The Grand Designs Modernist mansion in Bromley
These self-builders swapped mock-Tudor for a Modernist-inspired home surrounded by trees
Paul and Penny Denby demolished the home they had lived in for nearly 20 years to build their Grand Designs home in Bromley. Appearing on the show in 2011, the striking glass-fronted modernist house was formerly a mock-Tudor property that just didn’t suit their needs.
The couple had been living in a house in Keston Park, a Utopia-like pocket of woodland just outside London developed in the 1920s by Frederick Rogers, for just shy of two decades. Although the property had plenty of light, with windows on three sides, it had a boxy layout and a small kitchen with limited connection to the dining room.
‘We moved in thinking we’d make it a more usable space, but the more we looked, the more expensive it got to do,’ says Penny. Additionally, given the house had already been extended twice, they felt another wouldn’t solve its problems. So they decided to wait until they had the time and funds to build from scratch.
Grand Designs home in Bromley
Paul and Penny didn’t want another mock-Tudor house, similar to the ones developers were building all around them. So, they approached an architect to see what could be done.
After a failed first design, which the couple thought was too boxy and out of keeping with the local area, a chance meeting with James Engel from Spaced Out Architecture Studio set them on the road to their Grand Designs home in Bromley.
The result is still a departure from the local style, but in keeping with its roots, as James explains: ‘Le Corbusier built Villa Savoye in the late twenties, at the same time they were building chocolate-box houses in Keston Park, so this house pays homage to early Modernism. Personally, I think it’s very much a Keston Park house.’
The modernist house also takes inspiration from Japanese architect Kengo Kuma. This is particularly with the glazed facade, which reflects the green of the surrounding trees, and the blue of the sky, so that the house blends in with the environment, despite its size.
Of course, the local council didn’t see things the same way, and the modernist house became a political hot potato. It wasn’t really opposed by the local planners, but by the local councillors. They called for the decision to be made by committee, dragging Paul and Penny through a number of stressful meetings at the eleventh hour.
‘The decision came through on a Thursday, and the builders started on Monday. If they’d said no, it would have been a disaster,’ says Paul.
However, more trouble was on its way. When they demolished the house they realised that, despite testing around the house, the ground directly beneath it was unstable, and needed securing, which cost about £30,000.The glass house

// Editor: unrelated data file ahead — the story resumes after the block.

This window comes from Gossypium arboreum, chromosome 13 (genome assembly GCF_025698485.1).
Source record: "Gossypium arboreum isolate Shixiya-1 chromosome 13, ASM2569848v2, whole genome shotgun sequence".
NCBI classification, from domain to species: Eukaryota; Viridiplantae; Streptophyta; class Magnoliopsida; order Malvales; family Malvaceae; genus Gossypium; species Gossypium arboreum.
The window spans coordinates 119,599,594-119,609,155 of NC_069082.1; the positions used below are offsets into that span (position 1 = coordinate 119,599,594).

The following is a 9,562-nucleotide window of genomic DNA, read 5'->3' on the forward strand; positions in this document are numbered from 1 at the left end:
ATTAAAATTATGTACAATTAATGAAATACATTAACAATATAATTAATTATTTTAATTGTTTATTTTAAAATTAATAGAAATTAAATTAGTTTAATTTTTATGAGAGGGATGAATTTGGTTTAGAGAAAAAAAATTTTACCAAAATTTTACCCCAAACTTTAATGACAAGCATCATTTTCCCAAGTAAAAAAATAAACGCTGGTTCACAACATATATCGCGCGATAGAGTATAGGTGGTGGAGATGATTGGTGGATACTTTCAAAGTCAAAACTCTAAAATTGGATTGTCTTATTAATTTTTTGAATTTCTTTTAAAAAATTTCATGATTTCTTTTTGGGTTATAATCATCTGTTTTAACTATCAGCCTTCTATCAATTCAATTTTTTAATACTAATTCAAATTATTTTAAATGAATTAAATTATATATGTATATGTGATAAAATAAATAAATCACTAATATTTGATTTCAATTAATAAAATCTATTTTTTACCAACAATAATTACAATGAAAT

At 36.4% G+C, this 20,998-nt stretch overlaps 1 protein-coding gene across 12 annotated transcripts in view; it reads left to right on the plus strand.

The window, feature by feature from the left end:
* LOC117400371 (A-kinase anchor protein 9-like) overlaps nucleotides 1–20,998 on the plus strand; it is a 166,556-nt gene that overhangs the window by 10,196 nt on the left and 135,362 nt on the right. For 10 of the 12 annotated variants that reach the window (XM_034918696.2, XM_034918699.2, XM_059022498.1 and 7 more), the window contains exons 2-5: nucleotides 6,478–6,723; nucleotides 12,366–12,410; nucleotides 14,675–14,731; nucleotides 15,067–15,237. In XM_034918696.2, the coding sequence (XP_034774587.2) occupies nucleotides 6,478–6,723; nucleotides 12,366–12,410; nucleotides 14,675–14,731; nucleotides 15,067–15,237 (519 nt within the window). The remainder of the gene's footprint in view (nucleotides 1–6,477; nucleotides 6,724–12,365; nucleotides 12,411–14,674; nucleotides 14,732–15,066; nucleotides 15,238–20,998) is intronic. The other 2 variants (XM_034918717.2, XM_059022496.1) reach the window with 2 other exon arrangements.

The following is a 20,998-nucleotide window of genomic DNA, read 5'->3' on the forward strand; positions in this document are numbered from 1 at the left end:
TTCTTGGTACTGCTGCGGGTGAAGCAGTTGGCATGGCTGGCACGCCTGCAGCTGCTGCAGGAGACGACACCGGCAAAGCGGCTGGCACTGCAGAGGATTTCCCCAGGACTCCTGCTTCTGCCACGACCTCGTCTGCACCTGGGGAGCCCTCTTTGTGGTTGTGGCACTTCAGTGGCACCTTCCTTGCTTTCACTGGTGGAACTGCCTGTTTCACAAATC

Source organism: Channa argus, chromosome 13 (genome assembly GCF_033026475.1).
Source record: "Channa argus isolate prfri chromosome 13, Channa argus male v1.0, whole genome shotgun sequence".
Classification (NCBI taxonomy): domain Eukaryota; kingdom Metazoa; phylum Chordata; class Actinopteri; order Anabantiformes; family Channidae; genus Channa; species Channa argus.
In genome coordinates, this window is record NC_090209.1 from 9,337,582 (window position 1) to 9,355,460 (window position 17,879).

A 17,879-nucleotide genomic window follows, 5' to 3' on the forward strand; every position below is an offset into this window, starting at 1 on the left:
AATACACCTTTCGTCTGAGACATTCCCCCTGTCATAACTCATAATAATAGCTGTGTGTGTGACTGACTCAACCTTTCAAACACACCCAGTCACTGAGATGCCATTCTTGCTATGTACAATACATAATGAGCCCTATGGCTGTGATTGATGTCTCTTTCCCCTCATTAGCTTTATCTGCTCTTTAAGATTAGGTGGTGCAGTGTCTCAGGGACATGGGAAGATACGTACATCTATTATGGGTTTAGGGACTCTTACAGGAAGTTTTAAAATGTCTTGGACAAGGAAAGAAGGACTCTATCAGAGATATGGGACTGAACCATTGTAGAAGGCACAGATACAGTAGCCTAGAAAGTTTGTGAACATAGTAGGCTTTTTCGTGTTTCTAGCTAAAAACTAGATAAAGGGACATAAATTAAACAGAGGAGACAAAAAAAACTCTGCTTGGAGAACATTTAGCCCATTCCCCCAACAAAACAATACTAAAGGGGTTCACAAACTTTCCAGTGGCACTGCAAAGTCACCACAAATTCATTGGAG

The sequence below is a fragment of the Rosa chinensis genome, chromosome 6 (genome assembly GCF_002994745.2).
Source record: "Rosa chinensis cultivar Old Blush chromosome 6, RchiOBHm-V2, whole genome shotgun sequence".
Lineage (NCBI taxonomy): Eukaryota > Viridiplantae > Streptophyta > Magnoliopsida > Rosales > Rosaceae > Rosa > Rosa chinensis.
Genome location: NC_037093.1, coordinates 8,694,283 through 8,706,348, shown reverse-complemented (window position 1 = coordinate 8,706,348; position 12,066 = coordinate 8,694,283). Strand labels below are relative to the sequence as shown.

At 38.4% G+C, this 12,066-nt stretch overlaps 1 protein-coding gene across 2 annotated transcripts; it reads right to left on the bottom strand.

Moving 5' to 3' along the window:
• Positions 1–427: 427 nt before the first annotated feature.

After that, though, building work progressed smoothly, taking just over a year to finish, and in a rarity for Grand Designs, the glazing arrived without a hitch. It’s even more impressive considering they used a super-performance glass for what was, at the time, the first time on a residential project in the UK.
An advanced mirror film in the glazing unit reflects heat, ensuring the glass house doesn’t get too hot in summer, or too cold in winter. It also reduces condensation, and cuts noise transmitted through the glass by up to 20%.
The Glass House
It was an important investment, considering glass is such a key element of this modernist house. ‘I was very keen on the well-being that light brings,’ says James – especially as this is a house not just for the couple, but also for Penny’s mother, Jean Willstrop, who has her own self-contained flat upstairs.
‘So many studies have been done that show the impact of light on your health, so it was crucial.’
Interestingly, the house has windows on only 40% of its surface area – compared with about 20% for a traditional house. Although it looks like much more because they are concentrated on the front and back but the side walls, which make up a big proportion of the surface area, are virtually blank.
It means the house feels a lot bigger than it actually is. The open-plan living-dining-kitchen space and its 6m-high atrium also help in this respect, as does the huge curved wall, which subtly draws your eye from the front to the back of the house.
A modernist house
You could say this central space is the glue that binds the rest of the house, with corridors leading off to the six bedrooms, bathrooms, a study, a library, and a TV room – all of which enjoy cinematic views of the surrounding woods.
‘This house was fundamentally about letting them live in the landscape they love,’ says James. So, what were the reactions to this home? ‘Most people liked it. Some people said they wouldn’t want to live in such an open-plan space, but they appreciate that we did,’ says Penny.
But of course, the most important critics are Paul and Penny themselves – and they couldn’t have been happier with the build.
‘On a bright sunny day, the reflections on the glass are so crisp that the house almost disappears when you’re looking from the street,’ says Paul. ‘And in the afternoon, as the sun is going down, we have fantastic shadows of the trees on the wall,’ adds Penny.